Confessions of a Lazy Knitter
|I blocked my Lady Londonderry shawl this past weekend. I love this Classic Elite Sanibel yarn.
Sometimes it’s easy to let oneself lapse into complacency. When it feels as if there are so many other areas of one’s life where taxing learning is involved (such as ongoing and sometimes tear-inducing technology training sessions at my school), voluntarily making oneself sit down to study or learn techniques loses its appeal. The copy of The Hobbit in French that I bought last summer, the one with a bookmark a few pages into the first chapter, attests to that fact, as does my failure to brush up on anything related to French except for the occasional restaurant menu or wine list. So, after my spate of complaining about completing my renewal of my National Boards (for teaching high school English), it may be as surprising to those who know me as it is to myself that I’ve signed on for a Master Knitting Program that requires meticulous attention to detail and extensive research and writing.
My older and wiser friend Cindy always says, “Don’t do anything else!” during our morning phone conversations where I, (hyper and chit-chatty from two morning cups of coffee) invariably go on and on about my latest activities or aspirations. When I mentioned the Master Knitting Program at the knitting group at Cottage Yarn last night I also aroused an immediate reaction, one that included an account by one knitter of how nine of her samples from level one (“Nine!”) were returned to her with little pieces of thread attached to them here and there along with written suggestions that corresponded to the threads. The woman who recounted this experience is quite a perfectionist, so her tale didn’t inspire much confidence in me. But it didn’t discourage me, either. I’m a bit of a competitive person!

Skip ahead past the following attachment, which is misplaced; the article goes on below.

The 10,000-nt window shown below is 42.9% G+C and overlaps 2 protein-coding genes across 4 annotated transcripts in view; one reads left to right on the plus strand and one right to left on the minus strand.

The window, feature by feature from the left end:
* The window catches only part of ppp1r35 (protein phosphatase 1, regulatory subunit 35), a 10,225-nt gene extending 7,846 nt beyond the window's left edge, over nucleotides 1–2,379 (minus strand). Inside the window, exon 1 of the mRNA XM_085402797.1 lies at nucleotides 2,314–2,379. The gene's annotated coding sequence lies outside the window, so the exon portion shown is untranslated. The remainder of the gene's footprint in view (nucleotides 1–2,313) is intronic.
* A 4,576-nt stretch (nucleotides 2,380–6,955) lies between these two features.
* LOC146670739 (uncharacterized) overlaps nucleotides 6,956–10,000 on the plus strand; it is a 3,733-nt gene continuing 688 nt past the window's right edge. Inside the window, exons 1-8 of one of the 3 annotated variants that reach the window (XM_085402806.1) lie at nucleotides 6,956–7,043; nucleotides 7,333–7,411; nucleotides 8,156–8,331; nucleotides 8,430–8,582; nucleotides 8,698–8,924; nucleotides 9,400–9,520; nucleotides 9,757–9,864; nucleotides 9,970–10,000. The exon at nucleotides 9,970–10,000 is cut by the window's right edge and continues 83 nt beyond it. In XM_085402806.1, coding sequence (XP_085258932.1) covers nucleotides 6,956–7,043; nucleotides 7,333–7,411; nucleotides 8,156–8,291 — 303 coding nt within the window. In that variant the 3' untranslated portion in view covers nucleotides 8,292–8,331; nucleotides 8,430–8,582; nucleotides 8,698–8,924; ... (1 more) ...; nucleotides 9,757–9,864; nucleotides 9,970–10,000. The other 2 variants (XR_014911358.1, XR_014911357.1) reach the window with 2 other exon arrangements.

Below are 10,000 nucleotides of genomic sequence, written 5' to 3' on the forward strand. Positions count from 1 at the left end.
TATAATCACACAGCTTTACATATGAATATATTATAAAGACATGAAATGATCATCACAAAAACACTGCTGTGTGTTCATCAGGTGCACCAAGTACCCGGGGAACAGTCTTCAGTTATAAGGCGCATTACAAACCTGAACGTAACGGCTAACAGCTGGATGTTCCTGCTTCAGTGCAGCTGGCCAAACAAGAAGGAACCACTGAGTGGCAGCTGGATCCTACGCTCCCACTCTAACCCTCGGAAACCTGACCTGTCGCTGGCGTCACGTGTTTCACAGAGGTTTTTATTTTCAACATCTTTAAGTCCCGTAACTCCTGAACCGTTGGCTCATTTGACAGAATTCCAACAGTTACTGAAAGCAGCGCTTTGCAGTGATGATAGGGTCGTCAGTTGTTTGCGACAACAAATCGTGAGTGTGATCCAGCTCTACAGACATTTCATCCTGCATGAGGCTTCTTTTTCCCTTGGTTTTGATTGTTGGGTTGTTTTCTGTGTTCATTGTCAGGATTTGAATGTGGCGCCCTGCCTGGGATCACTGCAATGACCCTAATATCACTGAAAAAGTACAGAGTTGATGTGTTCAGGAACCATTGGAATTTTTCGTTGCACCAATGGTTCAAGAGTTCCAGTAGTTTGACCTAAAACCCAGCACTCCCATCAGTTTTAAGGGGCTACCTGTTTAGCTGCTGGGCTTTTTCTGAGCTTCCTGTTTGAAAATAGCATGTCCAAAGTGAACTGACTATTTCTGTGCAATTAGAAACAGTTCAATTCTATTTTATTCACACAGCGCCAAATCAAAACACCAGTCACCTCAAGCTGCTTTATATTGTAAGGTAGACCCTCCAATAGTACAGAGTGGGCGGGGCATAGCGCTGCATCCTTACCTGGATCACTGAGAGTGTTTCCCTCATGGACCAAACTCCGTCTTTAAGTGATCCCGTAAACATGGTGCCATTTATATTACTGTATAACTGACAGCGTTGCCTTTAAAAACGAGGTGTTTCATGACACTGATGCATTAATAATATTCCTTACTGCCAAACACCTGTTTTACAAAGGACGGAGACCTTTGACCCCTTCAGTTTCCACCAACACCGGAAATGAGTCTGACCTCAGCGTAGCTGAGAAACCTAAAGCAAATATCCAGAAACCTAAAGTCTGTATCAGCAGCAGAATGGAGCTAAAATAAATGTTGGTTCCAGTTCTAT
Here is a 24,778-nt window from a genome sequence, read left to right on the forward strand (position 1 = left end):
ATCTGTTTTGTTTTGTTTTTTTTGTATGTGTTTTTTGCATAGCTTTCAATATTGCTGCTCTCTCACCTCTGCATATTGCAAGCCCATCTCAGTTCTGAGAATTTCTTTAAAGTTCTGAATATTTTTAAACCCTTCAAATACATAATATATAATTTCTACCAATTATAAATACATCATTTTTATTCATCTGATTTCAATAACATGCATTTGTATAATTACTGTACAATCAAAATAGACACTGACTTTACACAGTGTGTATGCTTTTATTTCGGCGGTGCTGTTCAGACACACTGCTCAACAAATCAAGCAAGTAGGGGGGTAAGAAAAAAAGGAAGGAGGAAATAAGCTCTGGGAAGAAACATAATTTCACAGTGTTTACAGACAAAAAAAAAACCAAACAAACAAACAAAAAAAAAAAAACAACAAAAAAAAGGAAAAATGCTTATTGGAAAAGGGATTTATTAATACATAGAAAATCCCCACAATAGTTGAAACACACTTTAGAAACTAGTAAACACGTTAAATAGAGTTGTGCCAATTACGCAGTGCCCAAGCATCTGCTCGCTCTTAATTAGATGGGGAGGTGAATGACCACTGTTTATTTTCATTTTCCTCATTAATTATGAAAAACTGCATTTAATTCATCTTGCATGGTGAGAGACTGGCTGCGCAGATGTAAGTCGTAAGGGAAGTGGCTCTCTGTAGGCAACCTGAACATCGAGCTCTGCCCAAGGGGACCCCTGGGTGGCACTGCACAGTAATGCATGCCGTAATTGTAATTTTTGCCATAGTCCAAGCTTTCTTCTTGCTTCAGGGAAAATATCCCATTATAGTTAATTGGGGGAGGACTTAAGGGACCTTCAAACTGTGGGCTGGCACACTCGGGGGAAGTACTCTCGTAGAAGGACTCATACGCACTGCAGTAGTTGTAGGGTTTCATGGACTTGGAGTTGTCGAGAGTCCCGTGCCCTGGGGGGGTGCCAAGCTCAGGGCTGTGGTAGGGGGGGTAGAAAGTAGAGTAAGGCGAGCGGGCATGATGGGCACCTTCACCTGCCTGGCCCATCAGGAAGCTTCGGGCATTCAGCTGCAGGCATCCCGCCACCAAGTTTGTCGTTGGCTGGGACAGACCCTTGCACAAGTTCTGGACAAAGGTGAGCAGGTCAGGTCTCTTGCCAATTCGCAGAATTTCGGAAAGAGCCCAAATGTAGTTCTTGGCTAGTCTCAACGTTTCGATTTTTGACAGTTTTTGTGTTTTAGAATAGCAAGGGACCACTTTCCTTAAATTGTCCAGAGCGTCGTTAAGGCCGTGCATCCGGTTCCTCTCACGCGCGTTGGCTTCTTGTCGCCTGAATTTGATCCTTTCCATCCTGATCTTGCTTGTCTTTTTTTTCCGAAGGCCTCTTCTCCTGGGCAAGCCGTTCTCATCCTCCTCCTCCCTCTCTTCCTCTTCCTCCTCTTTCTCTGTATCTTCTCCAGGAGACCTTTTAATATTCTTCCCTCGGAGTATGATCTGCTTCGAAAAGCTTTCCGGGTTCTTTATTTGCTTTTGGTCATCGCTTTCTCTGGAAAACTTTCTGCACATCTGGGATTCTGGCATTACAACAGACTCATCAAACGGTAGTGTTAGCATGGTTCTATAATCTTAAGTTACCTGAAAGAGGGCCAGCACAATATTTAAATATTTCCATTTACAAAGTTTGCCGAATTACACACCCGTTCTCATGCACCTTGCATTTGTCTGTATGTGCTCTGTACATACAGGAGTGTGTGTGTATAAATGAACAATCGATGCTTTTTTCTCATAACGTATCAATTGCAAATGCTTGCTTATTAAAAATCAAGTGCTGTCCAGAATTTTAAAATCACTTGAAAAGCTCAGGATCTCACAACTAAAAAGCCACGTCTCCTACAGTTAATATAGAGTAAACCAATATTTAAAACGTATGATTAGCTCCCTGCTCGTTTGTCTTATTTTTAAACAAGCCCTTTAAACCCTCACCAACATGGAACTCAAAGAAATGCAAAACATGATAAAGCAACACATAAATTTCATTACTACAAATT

|A student took this picture for me at school.
I also realized this past weekend that completing this program will force me to learn techniques that will actually be useful (ones I've been lazy about exploring--a sort of avoidance, really). I’m currently working on a baby sweater. The instructions for the sleeves say to work rows that include two increases under the arm. Since I am now armed with several large used knitting reference books and have been reading up on increasing stitches for the Master Program, I actually used a new technique—a twisted increase—to make certain that my increases were mirror images. After reading up on blocking, I also took particular care to block my Londonderry Shawl (shown above).
|This is my current relaxing evening knitting: the pattern is called Highland Fling. The vibrant Malabrigo yarn is named "Ravelry Red."
I also knit three swatches last week, none of which was well-executed enough to serve as appropriate TKGA Master Program samples. But, for now, until final exams are graded and I’ve cleaned up my classroom and locked its door for the summer, I don’t anticipate I’ll be getting much swatch knitting done. In the evenings, a glass of wine coupled with none-too-taxing knitting is about all I can handle.